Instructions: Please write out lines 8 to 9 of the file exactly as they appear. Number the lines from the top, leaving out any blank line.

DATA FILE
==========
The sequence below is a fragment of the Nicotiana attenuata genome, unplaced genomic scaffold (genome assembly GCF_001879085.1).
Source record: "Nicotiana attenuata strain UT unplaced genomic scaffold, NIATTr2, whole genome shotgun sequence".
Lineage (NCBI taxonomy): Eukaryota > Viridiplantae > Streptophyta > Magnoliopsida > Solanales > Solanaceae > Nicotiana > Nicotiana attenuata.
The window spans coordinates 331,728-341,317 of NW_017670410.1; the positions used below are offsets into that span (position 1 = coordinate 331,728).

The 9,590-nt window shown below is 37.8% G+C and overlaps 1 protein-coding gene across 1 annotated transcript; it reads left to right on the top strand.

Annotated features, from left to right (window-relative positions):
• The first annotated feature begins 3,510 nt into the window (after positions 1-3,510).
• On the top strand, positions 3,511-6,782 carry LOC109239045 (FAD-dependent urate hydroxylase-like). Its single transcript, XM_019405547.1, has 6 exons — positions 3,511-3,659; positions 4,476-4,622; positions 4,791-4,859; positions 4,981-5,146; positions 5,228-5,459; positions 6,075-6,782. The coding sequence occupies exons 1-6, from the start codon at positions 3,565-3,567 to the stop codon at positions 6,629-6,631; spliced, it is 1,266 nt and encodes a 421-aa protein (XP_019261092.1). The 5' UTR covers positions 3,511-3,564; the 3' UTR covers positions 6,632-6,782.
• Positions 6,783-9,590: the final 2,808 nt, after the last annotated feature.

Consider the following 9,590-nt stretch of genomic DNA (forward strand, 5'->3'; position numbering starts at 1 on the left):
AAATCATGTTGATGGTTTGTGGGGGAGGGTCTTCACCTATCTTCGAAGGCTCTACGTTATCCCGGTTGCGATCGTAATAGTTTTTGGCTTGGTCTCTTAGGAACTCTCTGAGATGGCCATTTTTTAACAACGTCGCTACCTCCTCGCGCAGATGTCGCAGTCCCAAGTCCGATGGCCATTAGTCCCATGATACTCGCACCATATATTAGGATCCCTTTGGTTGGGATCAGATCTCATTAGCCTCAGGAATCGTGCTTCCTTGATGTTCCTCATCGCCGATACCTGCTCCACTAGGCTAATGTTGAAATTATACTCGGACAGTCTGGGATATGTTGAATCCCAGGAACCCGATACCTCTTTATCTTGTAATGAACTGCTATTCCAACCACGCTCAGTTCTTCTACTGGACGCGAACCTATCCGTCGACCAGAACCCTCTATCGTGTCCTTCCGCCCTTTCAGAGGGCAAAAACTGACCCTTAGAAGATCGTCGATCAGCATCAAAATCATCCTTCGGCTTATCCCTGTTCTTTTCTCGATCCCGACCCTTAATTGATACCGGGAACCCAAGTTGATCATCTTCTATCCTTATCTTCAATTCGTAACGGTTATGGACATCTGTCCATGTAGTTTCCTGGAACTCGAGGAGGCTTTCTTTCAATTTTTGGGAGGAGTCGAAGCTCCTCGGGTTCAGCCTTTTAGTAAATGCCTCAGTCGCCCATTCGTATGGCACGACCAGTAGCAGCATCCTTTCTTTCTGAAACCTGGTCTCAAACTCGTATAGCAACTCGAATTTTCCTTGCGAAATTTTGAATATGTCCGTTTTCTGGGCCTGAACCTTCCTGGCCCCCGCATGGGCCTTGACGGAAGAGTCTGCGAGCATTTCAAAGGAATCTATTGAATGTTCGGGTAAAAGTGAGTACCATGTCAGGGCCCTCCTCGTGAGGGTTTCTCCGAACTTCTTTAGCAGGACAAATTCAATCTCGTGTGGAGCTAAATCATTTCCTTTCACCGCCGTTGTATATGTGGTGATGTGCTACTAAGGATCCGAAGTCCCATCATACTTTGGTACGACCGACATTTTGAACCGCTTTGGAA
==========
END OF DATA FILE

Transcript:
• On the top strand, positions 3,511-6,782 carry LOC109239045 (FAD-dependent urate hydroxylase-like). Its single transcript, XM_019405547.1, has 6 exons — positions 3,511-3,659; positions 4,476-4,622; positions 4,791-4,859; positions 4,981-5,146; positions 5,228-5,459; positions 6,075-6,782. The coding sequence occupies exons 1-6, from the start codon at positions 3,565-3,567 to the stop codon at positions 6,629-6,631; spliced, it is 1,266 nt and encodes a 421-aa protein (XP_019261092.1). The 5' UTR covers positions 3,511-3,564; the 3' UTR covers positions 6,632-6,782.
• Positions 6,783-9,590: the final 2,808 nt, after the last annotated feature.